Chen knew all this when he set out to devise his program. He used pretty much the same principles that were tried in chess: his program anticipates as many moves as it can in a reasonable time span and then follows rules to evaluate the resulting board positions. He also included some rules to keep his computer from being distracted by fruitless possibilities, and some special rules to get his program out of specific situations. His first serious program, Go Intellect, captured first place in Levy’s Computer Olympiads.

Although Go Intellect can beat beginners, it loses to experienced amateurs. It often shines well into the game, particularly in tight spots. Say white is trying to encircle a bunch of black’s stones, with the aim of capturing that area of the board. Every time white tries to close the circle around black, black thwarts its opponent by adding another stone to a snakelike string of stones that seems to try to keep its head from being trapped inside. Such a string is called a ladder, and the chase can go on so long that the ladder stretches most of the way around the board. In these circumscribed situations, in which the objective--to capture or avoid being captured--is clear, computers seem to be much better than humans.


In go, the pieces are on the board for all to see. When it comes to bridge, however, no single player knows precisely how the cards are distributed around the table. And even though the four players in a bridge game are paired off into opposing teams, a player doesn’t even know the hand of his partner sitting across the table; at best he can only pick up on a few discreet hints. Without being able to know what the computational problem is, a computer is starting off on poor footing indeed.

Tom Throop understands the difficulties involved in programming a computer to play around these uncertainties because he’s been perfecting his program, Bridge Baron, for 40 years now. An avid bridge player and an electrical engineer, Throop took up programming while in the Navy in the 1950s, worked at several defense electronics firms, and eventually formed his own company, Great Game Products. According to David Levy, Bridge Baron is the best bridge-playing program in the world, which is to say it’s pretty awful. There are no good bridge programs, Levy says. Throop admits that although his program can beat about 99 percent of all bridge players, among the 200,000 or so members of the American Contract Bridge League, who take the game seriously, it is decidedly below average.

Since you can’t get very far in bridge with brute force calculations, Throop’s program is a mishmash of rules of thumb, which he’s added to and refined over the years. To help it deal with the monumental uncertainty of the typical bridge hand, he’s also thrown in a bit of probability--There’s more than there used to be, he says, but probably not as much as there should be. Still, his program tends to deal with particularly sticky situations by avoiding them entirely. For instance, most bridge hands involve bidding, in which players establish a target for the coming hand that allows them to gain the maximum number of points. In the course of bidding, players can’t help but give away information about their hand, which the computer can use to its advantage. Occasionally, however, a team will refuse to bid, putting Bridge Baron in a quandary. When a team bids artificially--that is, deceitfully--merely to confuse its opponent, it’s a tactic wholly beyond the capabilities of computer programs, Bridge Baron included. The more artificial the bidding is, the more difficult it is to handle, Throop says. Our program tends to ignore it. Maybe it should try to interpret it. But how?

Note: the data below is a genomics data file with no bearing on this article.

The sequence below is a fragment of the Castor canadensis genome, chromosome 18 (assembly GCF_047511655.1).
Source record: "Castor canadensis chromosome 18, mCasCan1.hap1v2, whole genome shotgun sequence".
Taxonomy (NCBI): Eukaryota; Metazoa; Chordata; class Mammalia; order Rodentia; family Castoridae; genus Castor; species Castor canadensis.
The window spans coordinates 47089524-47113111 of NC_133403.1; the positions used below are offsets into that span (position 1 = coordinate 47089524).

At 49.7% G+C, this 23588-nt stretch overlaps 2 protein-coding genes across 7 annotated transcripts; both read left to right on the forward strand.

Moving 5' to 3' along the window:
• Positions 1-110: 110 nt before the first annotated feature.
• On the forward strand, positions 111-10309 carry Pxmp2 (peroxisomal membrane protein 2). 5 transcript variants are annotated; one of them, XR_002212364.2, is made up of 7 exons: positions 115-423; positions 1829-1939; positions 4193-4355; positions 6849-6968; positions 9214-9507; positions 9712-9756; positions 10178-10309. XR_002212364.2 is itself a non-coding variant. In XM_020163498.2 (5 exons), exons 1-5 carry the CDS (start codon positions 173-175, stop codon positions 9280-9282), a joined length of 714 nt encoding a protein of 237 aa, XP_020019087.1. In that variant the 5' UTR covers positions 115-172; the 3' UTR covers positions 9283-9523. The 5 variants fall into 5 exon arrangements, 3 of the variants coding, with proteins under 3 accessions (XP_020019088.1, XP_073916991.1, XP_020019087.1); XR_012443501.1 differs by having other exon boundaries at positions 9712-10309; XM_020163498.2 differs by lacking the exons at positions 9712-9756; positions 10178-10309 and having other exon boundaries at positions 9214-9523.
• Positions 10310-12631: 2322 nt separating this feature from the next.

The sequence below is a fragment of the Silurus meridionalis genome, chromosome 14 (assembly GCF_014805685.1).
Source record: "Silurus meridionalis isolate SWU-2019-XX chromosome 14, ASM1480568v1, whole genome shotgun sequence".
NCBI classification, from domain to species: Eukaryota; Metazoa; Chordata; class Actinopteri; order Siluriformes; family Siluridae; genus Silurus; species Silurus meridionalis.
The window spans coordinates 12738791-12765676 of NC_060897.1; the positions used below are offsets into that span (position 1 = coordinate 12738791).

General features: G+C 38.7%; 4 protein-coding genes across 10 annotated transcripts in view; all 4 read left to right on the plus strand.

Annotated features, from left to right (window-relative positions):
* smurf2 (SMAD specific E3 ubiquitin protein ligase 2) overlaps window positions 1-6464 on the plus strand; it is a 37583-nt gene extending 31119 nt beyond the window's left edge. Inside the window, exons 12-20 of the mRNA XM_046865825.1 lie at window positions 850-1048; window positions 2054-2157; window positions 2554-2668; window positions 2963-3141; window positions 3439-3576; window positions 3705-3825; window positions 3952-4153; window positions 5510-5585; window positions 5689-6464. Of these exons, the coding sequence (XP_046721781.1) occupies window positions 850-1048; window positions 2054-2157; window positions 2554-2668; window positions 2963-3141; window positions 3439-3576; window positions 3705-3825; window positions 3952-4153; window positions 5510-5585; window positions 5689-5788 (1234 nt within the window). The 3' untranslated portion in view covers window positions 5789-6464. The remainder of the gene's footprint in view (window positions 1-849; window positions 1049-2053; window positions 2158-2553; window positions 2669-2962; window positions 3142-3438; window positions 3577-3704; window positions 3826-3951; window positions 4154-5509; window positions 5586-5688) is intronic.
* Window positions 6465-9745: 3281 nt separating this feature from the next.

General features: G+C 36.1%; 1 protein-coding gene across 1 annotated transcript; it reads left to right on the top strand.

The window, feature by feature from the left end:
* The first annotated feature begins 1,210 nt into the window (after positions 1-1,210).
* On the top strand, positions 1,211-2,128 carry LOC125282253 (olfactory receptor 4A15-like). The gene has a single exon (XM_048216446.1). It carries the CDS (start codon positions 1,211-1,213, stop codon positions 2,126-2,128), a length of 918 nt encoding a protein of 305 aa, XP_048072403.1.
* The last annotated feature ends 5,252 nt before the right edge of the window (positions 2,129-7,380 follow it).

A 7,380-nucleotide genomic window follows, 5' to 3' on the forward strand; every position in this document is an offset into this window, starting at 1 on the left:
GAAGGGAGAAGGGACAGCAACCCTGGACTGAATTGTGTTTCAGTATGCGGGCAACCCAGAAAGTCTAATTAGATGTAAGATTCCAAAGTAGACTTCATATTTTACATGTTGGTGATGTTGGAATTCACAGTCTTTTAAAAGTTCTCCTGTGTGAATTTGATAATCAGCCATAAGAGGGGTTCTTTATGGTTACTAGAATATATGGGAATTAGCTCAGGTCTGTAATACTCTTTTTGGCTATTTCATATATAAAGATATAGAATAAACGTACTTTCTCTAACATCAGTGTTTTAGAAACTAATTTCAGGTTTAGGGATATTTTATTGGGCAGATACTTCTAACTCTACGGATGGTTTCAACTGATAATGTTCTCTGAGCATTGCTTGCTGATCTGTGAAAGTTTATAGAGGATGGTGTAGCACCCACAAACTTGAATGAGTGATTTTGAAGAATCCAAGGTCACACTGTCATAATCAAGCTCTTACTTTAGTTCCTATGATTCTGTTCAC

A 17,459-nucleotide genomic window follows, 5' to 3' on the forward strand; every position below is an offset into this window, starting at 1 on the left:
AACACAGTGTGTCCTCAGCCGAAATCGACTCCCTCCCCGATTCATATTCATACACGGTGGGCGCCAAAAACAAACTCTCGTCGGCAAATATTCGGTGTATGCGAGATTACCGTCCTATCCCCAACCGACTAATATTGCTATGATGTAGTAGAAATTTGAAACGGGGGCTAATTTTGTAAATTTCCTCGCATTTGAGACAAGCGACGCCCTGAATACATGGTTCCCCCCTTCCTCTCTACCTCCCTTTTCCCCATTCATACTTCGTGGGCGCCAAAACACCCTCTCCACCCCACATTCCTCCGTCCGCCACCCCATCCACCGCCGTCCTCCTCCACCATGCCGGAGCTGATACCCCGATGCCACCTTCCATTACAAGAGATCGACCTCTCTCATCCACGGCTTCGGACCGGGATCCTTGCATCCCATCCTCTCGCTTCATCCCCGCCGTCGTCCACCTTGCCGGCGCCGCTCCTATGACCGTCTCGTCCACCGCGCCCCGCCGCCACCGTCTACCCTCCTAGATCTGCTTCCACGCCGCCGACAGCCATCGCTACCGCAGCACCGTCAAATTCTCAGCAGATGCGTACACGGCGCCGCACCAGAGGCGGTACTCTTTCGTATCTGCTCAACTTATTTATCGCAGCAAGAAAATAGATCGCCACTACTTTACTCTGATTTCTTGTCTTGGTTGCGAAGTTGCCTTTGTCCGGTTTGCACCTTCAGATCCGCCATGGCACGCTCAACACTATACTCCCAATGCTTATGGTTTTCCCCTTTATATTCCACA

Good bridge players are annoyed by the propensity of bridge programs to approach each move as if it were the first. Most programs say, ‘What do I play now?’ Then they come back on the next move and say, ‘What do I play now?’ They have to recalculate it each time, says Throop. My program is guilty of this, too. To make matters worse, the particularly brisk and steady pace makes bridge especially difficult to program for. Unlike chess, in which a player can sit and ponder a single move at length, bridge has a tempo that leaves only about 10 or 20 seconds for each move.

Throop continues to improve Bridge Baron’s level of play, but he bemoans his lack of resources. With more money, he thinks he could develop a program that could beat the world’s best human bridge player. Says Throop: I’d like to call IBM and say, ‘Okay guys, you spent $100 million on chess, and you’ve succeeded. Now why not take on a harder problem?’


As the date of the match with Garry Kasparov approached, C. J. Tan, the leader of the IBM engineers who were developing Deep Blue, turned to chess grand master Joel Benjamin for advice on fine-tuning their computer to play better chess. To their surprise, once the match started, they found that more than a little fine-tuning was needed. We underestimated the amount of chess knowledge we’d need to beat somebody like Garry, Tan says.

Their oversight underscored the degree to which even a big fire- breathing supercomputer like Deep Blue, which is capable of more brute force number crunching than any chess machine in history, still needs to resort to rules of thumb to achieve a high level of play. Deep Blue’s weaknesses lie in the part of its programming that evaluates the relative strength of different positions on the board. Since the computer does not play with any strategy per se, it relies on the accuracy of these assessments to guide it. Kasparov, with his uncanny ability to suss out weaknesses in his opponent and capitalize on them, switched in the last two games of the match to an atypically nonconfrontational style of play, forcing Deep Blue into misjudgments. According to Tan, Kasparov succeeded in tricking the machine into thinking he was making bad moves, when in fact he was merely strategizing further ahead than the machine could calculate.

Since the match, Tan has been busy imbuing Deep Blue with more chess knowledge and working to increase its computational power. It can use all the brawn it can get: looking one additional move ahead requires a sixfold increase in processing speed.

Nobody, including Kasparov, questions the inevitability of a computer eventually beating the best human player in chess. The question is when it will happen. Tan and company, of course, hope the day will come when their new and improved Deep Blue defeats Kasparov in a rematch. But Levy thinks that day is far away. I still think it’ll be 15 years before a program can beat Kasparov, he says. In the final games, he had clearly figured out the computer’s weakness. If they had played another ten, Kasparov would have won decisively.